Case Analysis: Tennant Company
Over Tennant Company’s (Tennant) 141 year history, they have consistently remained a producer of floor-cleaning equipment and technologies focusing their efforts in producing products for non-residential use. Since the new CEO Chris Killingstad has come to the company however, he has been dramatically changing Tennant’s value proposition with a broader emphasis encompassing “chemical-free cleaning and other technologies.” This case shows Tennant’s move beyond traditional green efforts to centralizing environmentally-friendly performance at the heart of the company’s focus, and whether this new focus provides enough benefit as a competitive advantage. The challenge now for Killingstad and Tennant is how to move forward into 2013 in terms of company focus and direction; mainly the extent to which they should diversify. Should Tennant move into residential markets with smaller units for consumers to use in-home? Should they continue to focus on the commercial side, investing instead in the market potential of their ec-H20 and irreversible electroporation technologies? Or should they enter emerging markets with low-cost alternatives to truly increase their global exposure and propagate their vision of chemical-free cleaning? Situation Analysis
In this section I will use case information and provide an analysis of the commercial cleaning industry. I am choosing to ignore the residential cleaning industry at this time as they have only begun thinking about the consumer market at the time the case was written. Also, given the push by the majority of cleaning companies to “go green" it is important to look at the entire cleaning industry rather than just the ecologically-friendly niche in order to assess the level of Tennant’s competitive advantage relative to the industry as a whole. As aforementioned, there has been a general trend towards green alternatives in the 21st century, across a large array of industries. More specifically in the commercial cleaning industry it was revealed that consumers desired more environmentally-friendly solutions, as long as there was no sacrifice to price and performance. This ties in with the industry opportunities in the Tennant SWOT analysis (appendix 2) as the innovative products from Tennant give them the advantage over chemical-only cleaning companies. Before I analyze Porter’s five forces with respect to Tennant, we must understand what life cycle stage the commercial cleaning industry is currently at. Since profits for Tennant have been rising, and the industry as a whole is said to have risen to 5 billion, I can conclude the industry is still in the growth stage. Now it is important to look at how the development of new technology has impacted Porter’s five forces, most specifically the bargaining power of buyers and the threat of substitute products. Since the introduction of their disruptive technologies they have greatly reduced the risk of these two forces specifically; as these types of products are not easily available elsewhere. It is through these technologies they have created a new, unique selling proposition that has become a competitive advantage for Tennant. Internal Analysis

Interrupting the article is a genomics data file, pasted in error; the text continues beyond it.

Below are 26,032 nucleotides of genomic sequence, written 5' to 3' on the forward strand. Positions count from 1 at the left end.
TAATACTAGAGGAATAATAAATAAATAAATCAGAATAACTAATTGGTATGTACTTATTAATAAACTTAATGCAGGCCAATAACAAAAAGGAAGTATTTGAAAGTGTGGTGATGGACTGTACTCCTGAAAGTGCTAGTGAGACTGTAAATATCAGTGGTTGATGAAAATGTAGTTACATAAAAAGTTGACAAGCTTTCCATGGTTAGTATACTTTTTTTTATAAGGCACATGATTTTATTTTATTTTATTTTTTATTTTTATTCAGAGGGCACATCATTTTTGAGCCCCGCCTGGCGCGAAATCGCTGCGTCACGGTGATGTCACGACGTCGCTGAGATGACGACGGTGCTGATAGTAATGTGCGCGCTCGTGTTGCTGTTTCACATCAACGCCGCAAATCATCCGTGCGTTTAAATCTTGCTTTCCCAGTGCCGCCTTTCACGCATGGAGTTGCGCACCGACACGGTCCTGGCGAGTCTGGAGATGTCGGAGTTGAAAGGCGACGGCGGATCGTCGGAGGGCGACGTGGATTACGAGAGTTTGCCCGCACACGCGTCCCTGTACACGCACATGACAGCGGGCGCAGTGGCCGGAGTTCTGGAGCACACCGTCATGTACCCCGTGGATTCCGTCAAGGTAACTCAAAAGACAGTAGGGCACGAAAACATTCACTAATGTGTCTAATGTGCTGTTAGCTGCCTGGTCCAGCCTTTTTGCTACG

Moving away from the external environment in the cleaning industry, I will now shift attention to Tennant’s key strengths (and their underlying causes) as well as an analysis of financial information to assess their profitability and efficiency. The main source of Tennant’s relative strength in the industry comes from their innovative and patented technologies (see Appendix 2). Firm-specific strengths are resources that can become core competencies; in the case of Tennant they have already become a primary strategic advantage. Now as technological strengths are quite often a by-product of well-structured R&D within a firm, it is therefore crucial to look at in this case. Most of their initial innovative success can be...
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